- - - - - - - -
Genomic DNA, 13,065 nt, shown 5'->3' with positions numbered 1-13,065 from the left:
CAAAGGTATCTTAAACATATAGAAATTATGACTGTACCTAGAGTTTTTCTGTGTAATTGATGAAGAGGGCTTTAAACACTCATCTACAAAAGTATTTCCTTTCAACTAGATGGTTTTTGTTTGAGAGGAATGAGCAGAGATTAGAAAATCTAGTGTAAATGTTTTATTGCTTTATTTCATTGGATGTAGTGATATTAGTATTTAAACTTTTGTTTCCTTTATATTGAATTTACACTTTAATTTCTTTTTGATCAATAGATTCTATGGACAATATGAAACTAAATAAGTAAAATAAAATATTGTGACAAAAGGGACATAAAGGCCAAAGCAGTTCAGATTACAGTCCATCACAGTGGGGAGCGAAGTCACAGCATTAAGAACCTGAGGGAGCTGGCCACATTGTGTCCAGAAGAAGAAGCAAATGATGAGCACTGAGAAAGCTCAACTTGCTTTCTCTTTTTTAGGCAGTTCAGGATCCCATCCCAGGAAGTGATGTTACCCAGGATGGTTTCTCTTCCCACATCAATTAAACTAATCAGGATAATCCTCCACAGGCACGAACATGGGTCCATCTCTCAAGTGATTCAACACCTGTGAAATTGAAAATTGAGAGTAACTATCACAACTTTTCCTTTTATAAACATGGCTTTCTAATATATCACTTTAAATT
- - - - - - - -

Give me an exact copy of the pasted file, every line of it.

Genomic DNA, 13,065 nt, shown 5'->3' with positions numbered 1-13,065 from the left:
CAAAGGTATCTTAAACATATAGAAATTATGACTGTACCTAGAGTTTTTCTGTGTAATTGATGAAGAGGGCTTTAAACACTCATCTACAAAAGTATTTCCTTTCAACTAGATGGTTTTTGTTTGAGAGGAATGAGCAGAGATTAGAAAATCTAGTGTAAATGTTTTATTGCTTTATTTCATTGGATGTAGTGATATTAGTATTTAAACTTTTGTTTCCTTTATATTGAATTTACACTTTAATTTCTTTTTGATCAATAGATTCTATGGACAATATGAAACTAAATAAGTAAAATAAAATATTGTGACAAAAGGGACATAAAGGCCAAAGCAGTTCAGATTACAGTCCATCACAGTGGGGAGCGAAGTCACAGCATTAAGAACCTGAGGGAGCTGGCCACATTGTGTCCAGAAGAAGAAGCAAATGATGAGCACTGAGAAAGCTCAACTTGCTTTCTCTTTTTTAGGCAGTTCAGGATCCCATCCCAGGAAGTGATGTTACCCAGGATGGTTTCTCTTCCCACATCAATTAAACTAATCAGGATAATCCTCCACAGGCACGAACATGGGTCCATCTCTCAAGTGATTCAACACCTGTGAAATTGAAAATTGAGAGTAACTATCACAACTTTTCCTTTTATAAACATGGCTTTCTAATATATCACTTTAAATT